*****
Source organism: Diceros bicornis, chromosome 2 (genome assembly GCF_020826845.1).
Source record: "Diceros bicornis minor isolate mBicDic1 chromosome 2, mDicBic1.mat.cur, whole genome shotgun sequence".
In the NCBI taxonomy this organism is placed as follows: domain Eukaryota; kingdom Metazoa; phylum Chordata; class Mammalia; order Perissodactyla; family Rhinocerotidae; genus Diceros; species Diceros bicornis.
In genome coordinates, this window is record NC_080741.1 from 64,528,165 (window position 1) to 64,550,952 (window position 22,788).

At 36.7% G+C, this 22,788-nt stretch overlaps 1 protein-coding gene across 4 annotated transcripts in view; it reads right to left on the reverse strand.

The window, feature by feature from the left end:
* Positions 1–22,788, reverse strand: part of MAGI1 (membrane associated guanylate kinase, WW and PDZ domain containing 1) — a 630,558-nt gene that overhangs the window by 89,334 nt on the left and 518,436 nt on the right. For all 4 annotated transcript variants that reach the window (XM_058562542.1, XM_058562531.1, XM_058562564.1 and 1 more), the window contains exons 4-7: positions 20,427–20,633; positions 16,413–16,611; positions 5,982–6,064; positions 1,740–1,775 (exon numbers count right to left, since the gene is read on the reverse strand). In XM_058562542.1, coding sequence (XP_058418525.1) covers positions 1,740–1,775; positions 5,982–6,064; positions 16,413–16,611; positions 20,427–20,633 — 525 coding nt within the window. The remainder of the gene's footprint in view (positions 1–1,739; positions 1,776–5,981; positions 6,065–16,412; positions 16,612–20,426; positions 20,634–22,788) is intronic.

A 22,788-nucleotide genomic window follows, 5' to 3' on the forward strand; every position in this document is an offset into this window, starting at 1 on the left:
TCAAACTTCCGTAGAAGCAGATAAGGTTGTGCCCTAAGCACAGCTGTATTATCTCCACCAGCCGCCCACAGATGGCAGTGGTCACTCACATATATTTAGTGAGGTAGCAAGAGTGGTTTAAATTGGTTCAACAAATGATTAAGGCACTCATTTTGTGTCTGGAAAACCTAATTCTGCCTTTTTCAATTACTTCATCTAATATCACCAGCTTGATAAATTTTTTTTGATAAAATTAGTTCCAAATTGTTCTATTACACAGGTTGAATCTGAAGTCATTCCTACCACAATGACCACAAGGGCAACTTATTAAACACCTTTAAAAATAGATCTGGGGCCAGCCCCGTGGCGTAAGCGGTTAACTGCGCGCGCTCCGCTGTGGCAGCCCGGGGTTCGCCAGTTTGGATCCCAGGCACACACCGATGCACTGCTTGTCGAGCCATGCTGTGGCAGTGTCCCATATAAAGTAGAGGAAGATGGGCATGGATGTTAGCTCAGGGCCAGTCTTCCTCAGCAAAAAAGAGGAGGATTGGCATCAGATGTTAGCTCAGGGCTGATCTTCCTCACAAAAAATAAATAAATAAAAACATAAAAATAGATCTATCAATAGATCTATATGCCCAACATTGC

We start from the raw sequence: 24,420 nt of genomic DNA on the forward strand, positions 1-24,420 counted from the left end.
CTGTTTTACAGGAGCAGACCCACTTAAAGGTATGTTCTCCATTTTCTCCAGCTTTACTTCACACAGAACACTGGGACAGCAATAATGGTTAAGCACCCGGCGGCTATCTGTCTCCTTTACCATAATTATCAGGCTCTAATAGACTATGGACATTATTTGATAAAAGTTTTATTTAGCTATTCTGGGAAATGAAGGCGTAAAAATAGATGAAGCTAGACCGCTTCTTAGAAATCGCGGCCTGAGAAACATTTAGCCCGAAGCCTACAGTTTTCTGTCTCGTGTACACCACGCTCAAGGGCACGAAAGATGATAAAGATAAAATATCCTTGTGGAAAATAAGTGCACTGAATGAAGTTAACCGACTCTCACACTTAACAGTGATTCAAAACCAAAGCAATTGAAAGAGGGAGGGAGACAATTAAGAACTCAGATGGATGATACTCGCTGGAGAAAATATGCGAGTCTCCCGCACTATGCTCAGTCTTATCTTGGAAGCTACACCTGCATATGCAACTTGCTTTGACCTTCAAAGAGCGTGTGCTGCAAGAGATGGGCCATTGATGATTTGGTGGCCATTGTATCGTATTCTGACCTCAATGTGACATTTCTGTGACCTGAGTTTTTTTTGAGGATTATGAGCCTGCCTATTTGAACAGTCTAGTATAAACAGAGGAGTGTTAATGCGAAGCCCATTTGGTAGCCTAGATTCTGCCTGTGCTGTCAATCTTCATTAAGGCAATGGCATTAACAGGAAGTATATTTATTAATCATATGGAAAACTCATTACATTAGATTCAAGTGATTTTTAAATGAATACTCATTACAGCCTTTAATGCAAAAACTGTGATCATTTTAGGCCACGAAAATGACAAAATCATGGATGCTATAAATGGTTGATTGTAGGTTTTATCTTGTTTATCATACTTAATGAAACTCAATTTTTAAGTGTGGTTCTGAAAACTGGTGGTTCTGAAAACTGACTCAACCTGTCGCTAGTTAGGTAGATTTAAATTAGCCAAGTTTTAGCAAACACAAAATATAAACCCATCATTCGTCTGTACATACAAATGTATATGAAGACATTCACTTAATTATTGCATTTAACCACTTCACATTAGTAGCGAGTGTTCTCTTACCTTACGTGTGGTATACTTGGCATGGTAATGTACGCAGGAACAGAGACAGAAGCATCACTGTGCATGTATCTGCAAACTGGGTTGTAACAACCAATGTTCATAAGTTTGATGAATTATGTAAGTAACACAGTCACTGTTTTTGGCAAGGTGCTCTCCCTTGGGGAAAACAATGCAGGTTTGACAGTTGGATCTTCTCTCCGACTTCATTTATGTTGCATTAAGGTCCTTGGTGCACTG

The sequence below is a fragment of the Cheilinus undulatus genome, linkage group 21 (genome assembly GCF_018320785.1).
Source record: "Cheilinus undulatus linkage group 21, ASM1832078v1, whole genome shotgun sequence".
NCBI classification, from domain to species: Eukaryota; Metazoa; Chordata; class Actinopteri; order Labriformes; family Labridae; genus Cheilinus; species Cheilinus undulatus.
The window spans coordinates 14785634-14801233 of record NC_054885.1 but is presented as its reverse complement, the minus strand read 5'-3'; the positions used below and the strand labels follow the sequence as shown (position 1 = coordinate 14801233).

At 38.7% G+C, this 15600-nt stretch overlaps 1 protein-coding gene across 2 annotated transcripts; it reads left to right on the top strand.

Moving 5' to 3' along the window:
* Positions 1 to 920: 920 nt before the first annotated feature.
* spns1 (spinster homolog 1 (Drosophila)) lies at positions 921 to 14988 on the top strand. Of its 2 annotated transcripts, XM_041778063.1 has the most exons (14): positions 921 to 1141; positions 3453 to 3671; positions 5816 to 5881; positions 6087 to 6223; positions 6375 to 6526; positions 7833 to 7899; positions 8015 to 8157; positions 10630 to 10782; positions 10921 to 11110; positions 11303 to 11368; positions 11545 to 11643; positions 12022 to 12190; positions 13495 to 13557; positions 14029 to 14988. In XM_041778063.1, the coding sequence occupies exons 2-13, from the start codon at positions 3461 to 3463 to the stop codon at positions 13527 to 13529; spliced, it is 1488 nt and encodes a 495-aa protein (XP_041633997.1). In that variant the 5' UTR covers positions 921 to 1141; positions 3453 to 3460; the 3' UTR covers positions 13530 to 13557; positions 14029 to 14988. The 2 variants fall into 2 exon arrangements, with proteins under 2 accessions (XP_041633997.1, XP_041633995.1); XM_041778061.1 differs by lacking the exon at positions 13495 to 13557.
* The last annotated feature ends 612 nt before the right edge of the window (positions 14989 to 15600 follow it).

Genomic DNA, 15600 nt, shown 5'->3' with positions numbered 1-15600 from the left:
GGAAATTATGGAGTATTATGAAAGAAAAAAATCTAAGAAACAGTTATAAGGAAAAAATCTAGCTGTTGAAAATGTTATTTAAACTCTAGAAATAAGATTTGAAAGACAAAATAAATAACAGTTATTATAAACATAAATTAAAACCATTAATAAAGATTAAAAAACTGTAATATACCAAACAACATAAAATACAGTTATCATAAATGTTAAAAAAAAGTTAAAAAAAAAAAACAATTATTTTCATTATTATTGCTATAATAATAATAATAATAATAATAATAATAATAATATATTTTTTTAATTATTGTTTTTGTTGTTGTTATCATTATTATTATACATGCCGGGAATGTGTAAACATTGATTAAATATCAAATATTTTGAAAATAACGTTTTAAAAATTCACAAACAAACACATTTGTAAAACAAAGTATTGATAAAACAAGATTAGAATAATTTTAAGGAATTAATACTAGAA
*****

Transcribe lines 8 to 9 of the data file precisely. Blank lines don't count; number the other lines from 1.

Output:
A 22,788-nucleotide genomic window follows, 5' to 3' on the forward strand; every position in this document is an offset into this window, starting at 1 on the left:
TCAAACTTCCGTAGAAGCAGATAAGGTTGTGCCCTAAGCACAGCTGTATTATCTCCACCAGCCGCCCACAGATGGCAGTGGTCACTCACATATATTTAGTGAGGTAGCAAGAGTGGTTTAAATTGGTTCAACAAATGATTAAGGCACTCATTTTGTGTCTGGAAAACCTAATTCTGCCTTTTTCAATTACTTCATCTAATATCACCAGCTTGATAAATTTTTTTTGATAAAATTAGTTCCAAATTGTTCTATTACACAGGTTGAATCTGAAGTCATTCCTACCACAATGACCACAAGGGCAACTTATTAAACACCTTTAAAAATAGATCTGGGGCCAGCCCCGTGGCGTAAGCGGTTAACTGCGCGCGCTCCGCTGTGGCAGCCCGGGGTTCGCCAGTTTGGATCCCAGGCACACACCGATGCACTGCTTGTCGAGCCATGCTGTGGCAGTGTCCCATATAAAGTAGAGGAAGATGGGCATGGATGTTAGCTCAGGGCCAGTCTTCCTCAGCAAAAAAGAGGAGGATTGGCATCAGATGTTAGCTCAGGGCTGATCTTCCTCACAAAAAATAAATAAATAAAAACATAAAAATAGATCTATCAATAGATCTATATGCCCAACATTGC